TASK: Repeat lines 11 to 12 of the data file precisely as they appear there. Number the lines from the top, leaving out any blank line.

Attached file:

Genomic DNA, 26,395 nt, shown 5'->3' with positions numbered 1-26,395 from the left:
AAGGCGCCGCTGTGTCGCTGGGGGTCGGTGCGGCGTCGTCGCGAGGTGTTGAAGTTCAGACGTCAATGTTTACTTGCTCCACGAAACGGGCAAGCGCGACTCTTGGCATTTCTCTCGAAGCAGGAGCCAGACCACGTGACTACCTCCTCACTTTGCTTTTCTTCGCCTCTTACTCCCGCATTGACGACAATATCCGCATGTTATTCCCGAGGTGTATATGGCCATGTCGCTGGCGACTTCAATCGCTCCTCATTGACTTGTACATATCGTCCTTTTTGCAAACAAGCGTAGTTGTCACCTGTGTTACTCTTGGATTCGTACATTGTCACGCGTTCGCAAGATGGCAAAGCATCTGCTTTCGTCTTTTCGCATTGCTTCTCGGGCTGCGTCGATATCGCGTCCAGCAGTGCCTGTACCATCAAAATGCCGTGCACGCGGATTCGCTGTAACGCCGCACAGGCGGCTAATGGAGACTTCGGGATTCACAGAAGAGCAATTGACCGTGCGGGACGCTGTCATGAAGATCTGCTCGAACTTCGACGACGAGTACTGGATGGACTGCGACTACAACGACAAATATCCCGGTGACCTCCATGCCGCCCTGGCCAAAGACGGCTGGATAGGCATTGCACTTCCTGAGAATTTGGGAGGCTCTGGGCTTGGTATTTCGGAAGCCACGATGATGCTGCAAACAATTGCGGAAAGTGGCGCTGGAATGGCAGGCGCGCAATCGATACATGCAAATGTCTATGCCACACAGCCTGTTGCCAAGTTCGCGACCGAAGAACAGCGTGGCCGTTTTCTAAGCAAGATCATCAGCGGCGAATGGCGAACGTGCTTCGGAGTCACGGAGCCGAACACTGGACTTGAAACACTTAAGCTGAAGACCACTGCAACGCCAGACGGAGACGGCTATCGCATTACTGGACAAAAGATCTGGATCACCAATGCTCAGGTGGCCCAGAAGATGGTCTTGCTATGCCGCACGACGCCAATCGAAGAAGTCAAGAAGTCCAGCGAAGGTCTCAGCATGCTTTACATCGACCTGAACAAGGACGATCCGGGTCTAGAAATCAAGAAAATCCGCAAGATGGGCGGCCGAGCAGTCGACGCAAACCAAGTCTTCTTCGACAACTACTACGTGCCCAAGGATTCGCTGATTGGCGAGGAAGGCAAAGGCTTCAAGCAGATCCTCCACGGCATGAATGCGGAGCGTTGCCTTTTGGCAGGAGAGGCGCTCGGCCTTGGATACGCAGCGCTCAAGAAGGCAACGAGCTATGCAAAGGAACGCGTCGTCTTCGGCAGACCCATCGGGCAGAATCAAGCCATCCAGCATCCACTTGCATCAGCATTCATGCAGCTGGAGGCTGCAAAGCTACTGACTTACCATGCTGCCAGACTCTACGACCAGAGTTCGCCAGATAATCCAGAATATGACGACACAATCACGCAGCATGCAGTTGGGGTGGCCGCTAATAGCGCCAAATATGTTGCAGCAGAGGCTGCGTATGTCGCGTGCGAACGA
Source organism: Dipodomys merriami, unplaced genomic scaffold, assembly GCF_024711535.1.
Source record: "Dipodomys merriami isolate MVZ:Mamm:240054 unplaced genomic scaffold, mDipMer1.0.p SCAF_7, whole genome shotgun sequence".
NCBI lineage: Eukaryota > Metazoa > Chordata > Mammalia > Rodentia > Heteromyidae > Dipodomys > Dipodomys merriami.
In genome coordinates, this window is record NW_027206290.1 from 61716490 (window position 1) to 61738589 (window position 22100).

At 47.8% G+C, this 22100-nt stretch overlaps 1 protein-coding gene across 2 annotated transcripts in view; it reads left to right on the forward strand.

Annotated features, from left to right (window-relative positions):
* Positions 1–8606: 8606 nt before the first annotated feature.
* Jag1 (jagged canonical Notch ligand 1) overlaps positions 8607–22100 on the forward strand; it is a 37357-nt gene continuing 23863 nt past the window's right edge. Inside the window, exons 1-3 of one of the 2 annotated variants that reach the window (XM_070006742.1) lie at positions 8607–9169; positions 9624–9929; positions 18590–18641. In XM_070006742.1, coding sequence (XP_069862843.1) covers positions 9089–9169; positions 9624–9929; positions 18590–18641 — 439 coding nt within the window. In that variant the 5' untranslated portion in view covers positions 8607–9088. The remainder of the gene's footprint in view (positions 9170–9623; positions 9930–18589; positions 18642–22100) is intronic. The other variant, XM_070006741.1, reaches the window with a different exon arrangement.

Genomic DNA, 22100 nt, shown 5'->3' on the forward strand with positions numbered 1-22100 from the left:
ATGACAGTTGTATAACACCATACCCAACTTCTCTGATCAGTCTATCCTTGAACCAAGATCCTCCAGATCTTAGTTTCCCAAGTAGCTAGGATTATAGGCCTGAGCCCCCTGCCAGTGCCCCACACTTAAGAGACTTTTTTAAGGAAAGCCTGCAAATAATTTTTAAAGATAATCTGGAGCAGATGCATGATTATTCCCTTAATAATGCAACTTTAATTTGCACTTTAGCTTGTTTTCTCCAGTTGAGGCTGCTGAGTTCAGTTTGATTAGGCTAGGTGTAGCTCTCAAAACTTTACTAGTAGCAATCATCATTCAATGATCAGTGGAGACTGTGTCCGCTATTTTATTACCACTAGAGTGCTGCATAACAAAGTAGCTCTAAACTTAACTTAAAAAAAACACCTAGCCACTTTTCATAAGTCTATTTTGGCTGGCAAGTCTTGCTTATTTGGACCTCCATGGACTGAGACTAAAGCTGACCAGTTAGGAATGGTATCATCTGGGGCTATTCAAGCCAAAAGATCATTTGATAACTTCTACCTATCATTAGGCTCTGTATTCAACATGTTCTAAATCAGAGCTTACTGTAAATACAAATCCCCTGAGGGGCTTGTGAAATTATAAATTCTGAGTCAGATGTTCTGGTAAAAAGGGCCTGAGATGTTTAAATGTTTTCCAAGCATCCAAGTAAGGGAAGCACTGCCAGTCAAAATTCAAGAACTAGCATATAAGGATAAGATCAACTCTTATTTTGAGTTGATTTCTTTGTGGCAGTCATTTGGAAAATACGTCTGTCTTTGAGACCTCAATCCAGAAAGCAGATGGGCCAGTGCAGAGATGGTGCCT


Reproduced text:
Genomic DNA, 22100 nt, shown 5'->3' on the forward strand with positions numbered 1-22100 from the left:
ATGACAGTTGTATAACACCATACCCAACTTCTCTGATCAGTCTATCCTTGAACCAAGATCCTCCAGATCTTAGTTTCCCAAGTAGCTAGGATTATAGGCCTGAGCCCCCTGCCAGTGCCCCACACTTAAGAGACTTTTTTAAGGAAAGCCTGCAAATAATTTTTAAAGATAATCTGGAGCAGATGCATGATTATTCCCTTAATAATGCAACTTTAATTTGCACTTTAGCTTGTTTTCTCCAGTTGAGGCTGCTGAGTTCAGTTTGATTAGGCTAGGTGTAGCTCTCAAAACTTTACTAGTAGCAATCATCATTCAATGATCAGTGGAGACTGTGTCCGCTATTTTATTACCACTAGAGTGCTGCATAACAAAGTAGCTCTAAACTTAACTTAAAAAAAACACCTAGCCACTTTTCATAAGTCTATTTTGGCTGGCAAGTCTTGCTTATTTGGACCTCCATGGACTGAGACTAAAGCTGACCAGTTAGGAATGGTATCATCTGGGGCTATTCAAGCCAAAAGATCATTTGATAACTTCTACCTATCATTAGGCTCTGTATTCAACATGTTCTAAATCAGAGCTTACTGTAAATACAAATCCCCTGAGGGGCTTGTGAAATTATAAATTCTGAGTCAGATGTTCTGGTAAAAAGGGCCTGAGATGTTTAAATGTTTTCCAAGCATCCAAGTAAGGGAAGCACTGCCAGTCAAAATTCAAGAACTAGCATATAAGGATAAGATCAACTCTTATTTTGAGTTGATTTCTTTGTGGCAGTCATTTGGAAAATACGTCTGTCTTTGAGACCTCAATCCAGAAAGCAGATGGGCCAGTGCAGAGATGGTGCCT